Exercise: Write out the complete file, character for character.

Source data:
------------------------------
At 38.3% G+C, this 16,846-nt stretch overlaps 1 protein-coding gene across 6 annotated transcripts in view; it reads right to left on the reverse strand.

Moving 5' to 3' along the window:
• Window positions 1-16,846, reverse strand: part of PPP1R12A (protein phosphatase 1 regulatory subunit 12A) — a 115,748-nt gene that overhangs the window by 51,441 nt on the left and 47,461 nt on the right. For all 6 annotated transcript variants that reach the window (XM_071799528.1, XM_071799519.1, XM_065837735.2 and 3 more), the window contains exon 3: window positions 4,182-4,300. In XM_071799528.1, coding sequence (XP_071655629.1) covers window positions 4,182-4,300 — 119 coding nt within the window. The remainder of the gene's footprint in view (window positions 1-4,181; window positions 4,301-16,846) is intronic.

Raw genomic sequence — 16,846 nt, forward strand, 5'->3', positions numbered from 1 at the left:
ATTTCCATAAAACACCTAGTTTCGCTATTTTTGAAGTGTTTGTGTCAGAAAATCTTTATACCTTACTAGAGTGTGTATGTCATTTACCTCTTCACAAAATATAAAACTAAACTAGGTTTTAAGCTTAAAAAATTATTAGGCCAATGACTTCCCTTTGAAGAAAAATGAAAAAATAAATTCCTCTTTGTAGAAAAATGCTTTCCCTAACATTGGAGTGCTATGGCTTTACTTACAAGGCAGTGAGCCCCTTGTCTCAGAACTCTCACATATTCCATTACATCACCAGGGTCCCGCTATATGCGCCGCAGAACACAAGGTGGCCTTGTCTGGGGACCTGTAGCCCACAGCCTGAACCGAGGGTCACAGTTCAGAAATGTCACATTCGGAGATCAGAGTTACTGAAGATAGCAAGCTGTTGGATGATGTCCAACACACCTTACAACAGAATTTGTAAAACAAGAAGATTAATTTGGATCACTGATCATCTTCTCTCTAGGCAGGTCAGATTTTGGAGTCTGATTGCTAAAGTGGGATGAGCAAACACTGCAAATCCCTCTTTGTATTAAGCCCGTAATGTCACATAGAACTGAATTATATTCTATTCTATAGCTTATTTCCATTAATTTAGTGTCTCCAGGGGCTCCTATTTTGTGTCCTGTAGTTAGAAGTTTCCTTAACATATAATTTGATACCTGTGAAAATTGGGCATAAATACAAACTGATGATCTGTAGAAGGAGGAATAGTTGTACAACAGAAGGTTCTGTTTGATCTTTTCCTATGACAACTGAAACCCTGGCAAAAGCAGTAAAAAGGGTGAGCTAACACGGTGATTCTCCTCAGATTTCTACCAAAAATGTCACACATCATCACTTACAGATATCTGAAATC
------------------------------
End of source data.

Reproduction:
At 38.3% G+C, this 16,846-nt stretch overlaps 1 protein-coding gene across 6 annotated transcripts in view; it reads right to left on the reverse strand.

Moving 5' to 3' along the window:
• Window positions 1-16,846, reverse strand: part of PPP1R12A (protein phosphatase 1 regulatory subunit 12A) — a 115,748-nt gene that overhangs the window by 51,441 nt on the left and 47,461 nt on the right. For all 6 annotated transcript variants that reach the window (XM_071799528.1, XM_071799519.1, XM_065837735.2 and 3 more), the window contains exon 3: window positions 4,182-4,300. In XM_071799528.1, coding sequence (XP_071655629.1) covers window positions 4,182-4,300 — 119 coding nt within the window. The remainder of the gene's footprint in view (window positions 1-4,181; window positions 4,301-16,846) is intronic.

Raw genomic sequence — 16,846 nt, forward strand, 5'->3', positions numbered from 1 at the left:
ATTTCCATAAAACACCTAGTTTCGCTATTTTTGAAGTGTTTGTGTCAGAAAATCTTTATACCTTACTAGAGTGTGTATGTCATTTACCTCTTCACAAAATATAAAACTAAACTAGGTTTTAAGCTTAAAAAATTATTAGGCCAATGACTTCCCTTTGAAGAAAAATGAAAAAATAAATTCCTCTTTGTAGAAAAATGCTTTCCCTAACATTGGAGTGCTATGGCTTTACTTACAAGGCAGTGAGCCCCTTGTCTCAGAACTCTCACATATTCCATTACATCACCAGGGTCCCGCTATATGCGCCGCAGAACACAAGGTGGCCTTGTCTGGGGACCTGTAGCCCACAGCCTGAACCGAGGGTCACAGTTCAGAAATGTCACATTCGGAGATCAGAGTTACTGAAGATAGCAAGCTGTTGGATGATGTCCAACACACCTTACAACAGAATTTGTAAAACAAGAAGATTAATTTGGATCACTGATCATCTTCTCTCTAGGCAGGTCAGATTTTGGAGTCTGATTGCTAAAGTGGGATGAGCAAACACTGCAAATCCCTCTTTGTATTAAGCCCGTAATGTCACATAGAACTGAATTATATTCTATTCTATAGCTTATTTCCATTAATTTAGTGTCTCCAGGGGCTCCTATTTTGTGTCCTGTAGTTAGAAGTTTCCTTAACATATAATTTGATACCTGTGAAAATTGGGCATAAATACAAACTGATGATCTGTAGAAGGAGGAATAGTTGTACAACAGAAGGTTCTGTTTGATCTTTTCCTATGACAACTGAAACCCTGGCAAAAGCAGTAAAAAGGGTGAGCTAACACGGTGATTCTCCTCAGATTTCTACCAAAAATGTCACACATCATCACTTACAGATATCTGAAATC